By: Jay A. Carizo
The Mandanas-Garcia Ruling mandates the expansion of the income base for the computation of the national tax allocation (NTA) for local government units (LGUs) to include not only internal revenue collections but also customs collections. This assures LGUs with an additional 24% revenue share aside from the 13.9% increase due to the increase in internal revenue collections. The figures look appealing especially for NTA-dependent LGUs like the barangays. But how does this really look like in its first year’s implementation? Will the amount be enough to cover the devolved functions and services that the barangays need to deliver by virtue of the Executive Order No. 138?
To answer these questions, I looked into Northern Samar as a focus province. Northern Samar is one of the provinces in the Philippines known for cutting poverty incidence by more than half from 51.8% in 2015 to 25.1% in the first semester of 2021. As a result, the province was stricken out of the list of the top 20 poorest provinces in the country.
Northern Samar has a readily available barangay-level national tax allocations data for fiscal years 2021 and 2022 making it possible for a pre- and during- the Mandanas-Garcia Ruling comparison. Hence, the focus province for this discussion note.
The Gainers and Not-so Gainers
Northern Samar has 24 municipalities and 569 barangays. On the average, the barangay LGUs enjoy a 34.11% NTA increase as against the 24% increase at the national level.
Six of the barangays in the province enjoys more than 50% increase in NTA from 2021 to 2022. Two of these are in the Pambujan municipality (Poblacion 8 and Poblacion 4 with 63.48% and 50.54% increases, respectively), two are in Catarman (Macagtas and Kasoy with 63.28% and 50.38%, respectively), one in Laoang (Bgy. Aguadahan with 62.42%) and one in San Isidro (Happy Valley with 59.23%).
Not all, however, enjoy high NTA increases. Twenty-one of the barangays received NTA increases that are below the national average of 24%. Four of these are in Las Navas; three in Palapag; two each in Catarman, Lope de Vega and Pambujan; while the rest are from Catubig, Laoang, San Vicente, Biri, Gamay, Silvino Lobos and San Roque.
A total of 191 barangays were able to receive more than PhP 773,609.08 – the computed average NTA increase. Four were able to receive more than PhP 2 million and these are Poblacion District 8 in Pambujan, and Barangays Baybay, Macagtas and Dalakit all in Catarman.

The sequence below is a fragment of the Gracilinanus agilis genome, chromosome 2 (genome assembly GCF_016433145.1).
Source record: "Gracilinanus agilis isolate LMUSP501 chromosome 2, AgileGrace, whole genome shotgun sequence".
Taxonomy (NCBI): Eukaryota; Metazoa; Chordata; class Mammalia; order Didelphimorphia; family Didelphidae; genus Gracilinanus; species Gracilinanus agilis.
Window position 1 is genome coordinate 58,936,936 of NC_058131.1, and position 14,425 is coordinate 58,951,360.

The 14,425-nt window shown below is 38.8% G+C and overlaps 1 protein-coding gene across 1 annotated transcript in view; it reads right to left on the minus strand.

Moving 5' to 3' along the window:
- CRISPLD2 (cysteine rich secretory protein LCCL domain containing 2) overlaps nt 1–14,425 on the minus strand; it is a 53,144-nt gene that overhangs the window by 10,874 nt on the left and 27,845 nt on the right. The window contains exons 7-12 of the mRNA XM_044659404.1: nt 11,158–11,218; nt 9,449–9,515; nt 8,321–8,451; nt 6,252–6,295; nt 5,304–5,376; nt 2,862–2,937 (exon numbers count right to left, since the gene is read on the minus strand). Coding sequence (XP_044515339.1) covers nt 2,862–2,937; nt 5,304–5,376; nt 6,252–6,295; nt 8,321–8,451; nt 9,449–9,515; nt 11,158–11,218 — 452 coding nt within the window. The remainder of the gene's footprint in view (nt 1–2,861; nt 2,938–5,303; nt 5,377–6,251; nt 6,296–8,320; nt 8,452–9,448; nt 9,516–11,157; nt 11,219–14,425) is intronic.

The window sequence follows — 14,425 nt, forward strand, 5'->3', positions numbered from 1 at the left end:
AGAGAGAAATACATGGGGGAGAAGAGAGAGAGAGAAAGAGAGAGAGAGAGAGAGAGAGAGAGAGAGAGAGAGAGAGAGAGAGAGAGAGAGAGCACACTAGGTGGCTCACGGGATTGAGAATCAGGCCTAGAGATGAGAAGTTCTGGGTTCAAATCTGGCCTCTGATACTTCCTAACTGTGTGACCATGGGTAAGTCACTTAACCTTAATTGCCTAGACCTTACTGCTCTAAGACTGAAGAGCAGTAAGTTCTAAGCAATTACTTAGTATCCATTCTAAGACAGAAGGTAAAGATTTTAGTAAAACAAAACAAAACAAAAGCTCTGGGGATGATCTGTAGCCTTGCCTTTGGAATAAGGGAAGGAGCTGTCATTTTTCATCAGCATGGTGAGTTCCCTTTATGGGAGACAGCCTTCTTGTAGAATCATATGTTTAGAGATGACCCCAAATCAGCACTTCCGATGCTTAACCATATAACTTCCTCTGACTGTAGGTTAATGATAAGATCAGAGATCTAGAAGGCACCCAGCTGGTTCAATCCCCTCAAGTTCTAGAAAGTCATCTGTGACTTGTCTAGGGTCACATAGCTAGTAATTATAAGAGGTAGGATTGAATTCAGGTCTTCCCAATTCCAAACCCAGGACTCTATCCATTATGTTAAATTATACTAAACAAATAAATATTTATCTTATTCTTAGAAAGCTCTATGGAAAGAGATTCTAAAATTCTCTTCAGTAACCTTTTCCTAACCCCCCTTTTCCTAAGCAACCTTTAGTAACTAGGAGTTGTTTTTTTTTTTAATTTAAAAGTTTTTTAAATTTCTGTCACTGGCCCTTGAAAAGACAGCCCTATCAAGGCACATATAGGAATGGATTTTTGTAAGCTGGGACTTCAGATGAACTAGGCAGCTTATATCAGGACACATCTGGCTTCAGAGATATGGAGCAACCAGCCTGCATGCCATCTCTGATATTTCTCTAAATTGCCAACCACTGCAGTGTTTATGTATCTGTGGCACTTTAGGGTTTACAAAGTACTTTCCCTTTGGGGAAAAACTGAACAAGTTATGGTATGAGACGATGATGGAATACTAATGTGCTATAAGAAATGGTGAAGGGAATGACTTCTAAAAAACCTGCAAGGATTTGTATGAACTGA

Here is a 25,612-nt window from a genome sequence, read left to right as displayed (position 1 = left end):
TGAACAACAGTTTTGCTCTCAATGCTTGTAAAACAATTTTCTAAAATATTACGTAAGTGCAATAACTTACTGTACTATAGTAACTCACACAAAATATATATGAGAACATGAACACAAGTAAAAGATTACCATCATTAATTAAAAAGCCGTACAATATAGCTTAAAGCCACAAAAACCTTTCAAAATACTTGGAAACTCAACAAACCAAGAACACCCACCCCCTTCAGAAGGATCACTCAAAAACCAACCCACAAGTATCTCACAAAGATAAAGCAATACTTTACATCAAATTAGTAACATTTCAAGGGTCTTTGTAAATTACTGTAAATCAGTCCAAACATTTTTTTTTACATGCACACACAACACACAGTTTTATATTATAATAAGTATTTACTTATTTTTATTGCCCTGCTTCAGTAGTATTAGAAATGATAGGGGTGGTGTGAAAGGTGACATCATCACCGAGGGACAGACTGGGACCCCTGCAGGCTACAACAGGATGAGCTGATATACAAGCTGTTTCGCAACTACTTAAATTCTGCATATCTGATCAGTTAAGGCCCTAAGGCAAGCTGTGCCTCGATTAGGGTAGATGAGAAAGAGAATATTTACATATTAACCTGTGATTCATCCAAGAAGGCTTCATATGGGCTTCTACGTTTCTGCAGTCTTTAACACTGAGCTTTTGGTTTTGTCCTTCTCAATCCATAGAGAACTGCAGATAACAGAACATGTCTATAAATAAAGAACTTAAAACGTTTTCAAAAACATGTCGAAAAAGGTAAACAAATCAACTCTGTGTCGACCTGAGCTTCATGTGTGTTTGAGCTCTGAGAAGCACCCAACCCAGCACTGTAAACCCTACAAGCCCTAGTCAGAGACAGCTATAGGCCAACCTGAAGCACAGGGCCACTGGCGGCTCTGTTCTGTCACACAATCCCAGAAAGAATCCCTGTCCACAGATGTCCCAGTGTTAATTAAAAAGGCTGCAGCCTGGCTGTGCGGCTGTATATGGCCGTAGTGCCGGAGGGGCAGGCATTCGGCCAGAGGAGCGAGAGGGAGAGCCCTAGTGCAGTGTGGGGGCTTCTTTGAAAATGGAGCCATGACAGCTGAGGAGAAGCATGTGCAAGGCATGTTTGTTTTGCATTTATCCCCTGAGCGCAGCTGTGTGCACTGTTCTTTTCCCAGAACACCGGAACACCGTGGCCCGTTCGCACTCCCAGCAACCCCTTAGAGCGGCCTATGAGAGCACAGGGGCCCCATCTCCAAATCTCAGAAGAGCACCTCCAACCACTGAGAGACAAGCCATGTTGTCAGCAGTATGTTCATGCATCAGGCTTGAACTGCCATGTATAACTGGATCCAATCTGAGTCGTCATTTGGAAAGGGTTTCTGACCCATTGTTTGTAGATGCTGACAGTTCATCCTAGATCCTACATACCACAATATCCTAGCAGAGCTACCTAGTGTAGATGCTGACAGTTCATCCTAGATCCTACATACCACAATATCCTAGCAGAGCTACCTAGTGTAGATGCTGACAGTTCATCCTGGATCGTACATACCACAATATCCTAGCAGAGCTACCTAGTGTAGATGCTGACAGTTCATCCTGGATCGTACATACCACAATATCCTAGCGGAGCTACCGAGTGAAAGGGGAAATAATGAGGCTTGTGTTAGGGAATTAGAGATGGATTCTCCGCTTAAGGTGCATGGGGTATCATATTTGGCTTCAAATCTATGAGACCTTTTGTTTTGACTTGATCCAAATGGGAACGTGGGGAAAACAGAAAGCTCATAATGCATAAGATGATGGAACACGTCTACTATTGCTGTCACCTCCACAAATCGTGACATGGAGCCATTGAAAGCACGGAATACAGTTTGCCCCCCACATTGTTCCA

Twenty-three received less than half a million-peso additional NTA. The bottom five are Upper Caynaga in Lope de Vega with only PhP 286,135.00 additional funds; Gamay Occidental 1 in Gamay with PhP 376,809.00; Somoroy in Lope de Vega with PhP 381,254.00; Chansvilla in Lavezares with PhP 388,240.00; and Bangon in Palapag with PhP 427,592.00.
Clearly, the increase in NTA is not across the board. It still follows the formula laid down in Section 285 of the Local Government Code of 1991 which considers the population and equal sharing arrangements.
Perspectives of Barangay Officials
Given the increases, are the additional NTAs of the barangays enough?
Unfortunately, the answer is No. For the local officials in island barangays, the question is even more of: Where is the NTA? Officials interviewed from these barangays say they are expecting an annual NTA increase, so what they received in 2022 is simply part of what they ought to have received.
For those living in the mainland, especially those classified as urban barangays, the NTAs are not enough, and the increase is not commensurate with the functions that they must perform and services they need to deliver. During the COVID-19 pandemic, for example, the barangay officials had to face not only a health issue but a complex event that highlighted the problems in education, economy and livelihood, and peace and order, among others. This was compounded by the lockdowns and community quarantines that limited mobility and compelled their constituents working outside the province to return home. Hence, the population that they needed to serve increased, most of whom were rendered jobless.
The sudden increase of the population without the corresponding hike in income figures became the biggest challenge among barangay officials. This resulted not only to a loss of the already paltry revenues the barangay LGUs have been collecting but also created acrimonious situations. As more and more found themselves unemployed, many became irritable and would sometimes pick quarrels with local officials who became easy targets to vent their anger and frustration especially since the barangay LGUs were at the frontlines in distributing food packs and other COVID-19-related assistance.